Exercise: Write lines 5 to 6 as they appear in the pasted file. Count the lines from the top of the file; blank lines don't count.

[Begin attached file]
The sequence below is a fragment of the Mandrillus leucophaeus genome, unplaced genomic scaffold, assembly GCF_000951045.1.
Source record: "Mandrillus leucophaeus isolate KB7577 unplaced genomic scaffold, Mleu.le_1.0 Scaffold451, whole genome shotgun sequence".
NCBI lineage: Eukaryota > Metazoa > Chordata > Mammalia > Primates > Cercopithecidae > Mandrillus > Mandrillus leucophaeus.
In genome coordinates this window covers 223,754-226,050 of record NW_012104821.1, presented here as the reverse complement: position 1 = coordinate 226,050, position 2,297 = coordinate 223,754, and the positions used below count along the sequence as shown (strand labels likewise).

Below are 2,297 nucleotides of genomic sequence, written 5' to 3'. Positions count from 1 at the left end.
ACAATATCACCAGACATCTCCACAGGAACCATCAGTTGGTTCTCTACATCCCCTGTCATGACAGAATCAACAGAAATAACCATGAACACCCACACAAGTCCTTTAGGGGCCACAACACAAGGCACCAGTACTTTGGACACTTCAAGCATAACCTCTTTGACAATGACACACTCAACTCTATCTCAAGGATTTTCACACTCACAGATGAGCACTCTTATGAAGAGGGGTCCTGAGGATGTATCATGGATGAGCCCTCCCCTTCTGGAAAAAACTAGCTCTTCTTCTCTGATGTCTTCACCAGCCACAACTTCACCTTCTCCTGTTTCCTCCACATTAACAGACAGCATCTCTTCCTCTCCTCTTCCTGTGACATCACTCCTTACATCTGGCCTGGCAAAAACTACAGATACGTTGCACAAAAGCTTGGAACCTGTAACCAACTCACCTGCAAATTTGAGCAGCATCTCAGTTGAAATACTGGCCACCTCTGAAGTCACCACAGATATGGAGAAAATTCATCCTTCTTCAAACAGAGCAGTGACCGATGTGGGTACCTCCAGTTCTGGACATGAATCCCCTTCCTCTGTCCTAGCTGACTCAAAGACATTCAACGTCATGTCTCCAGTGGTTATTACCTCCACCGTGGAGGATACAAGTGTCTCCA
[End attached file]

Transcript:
Below are 2,297 nucleotides of genomic sequence, written 5' to 3'. Positions count from 1 at the left end.
ACAATATCACCAGACATCTCCACAGGAACCATCAGTTGGTTCTCTACATCCCCTGTCATGACAGAATCAACAGAAATAACCATGAACACCCACACAAGTCCTTTAGGGGCCACAACACAAGGCACCAGTACTTTGGACACTTCAAGCATAACCTCTTTGACAATGACACACTCAACTCTATCTCAAGGATTTTCACACTCACAGATGAGCACTCTTATGAAGAGGGGTCCTGAGGATGTATCATGGATGAGCCCTCCCCTTCTGGAAAAAACTAGCTCTTCTTCTCTGATGTCTTCACCAGCCACAACTTCACCTTCTCCTGTTTCCTCCACATTAACAGACAGCATCTCTTCCTCTCCTCTTCCTGTGACATCACTCCTTACATCTGGCCTGGCAAAAACTACAGATACGTTGCACAAAAGCTTGGAACCTGTAACCAACTCACCTGCAAATTTGAGCAGCATCTCAGTTGAAATACTGGCCACCTCTGAAGTCACCACAGATATGGAGAAAATTCATCCTTCTTCAAACAGAGCAGTGACCGATGTGGGTACCTCCAGTTCTGGACATGAATCCCCTTCCTCTGTCCTAGCTGACTCAAAGACATTCAACGTCATGTCTCCAGTGGTTATTACCTCCACCGTGGAGGATACAAGTGTCTCCA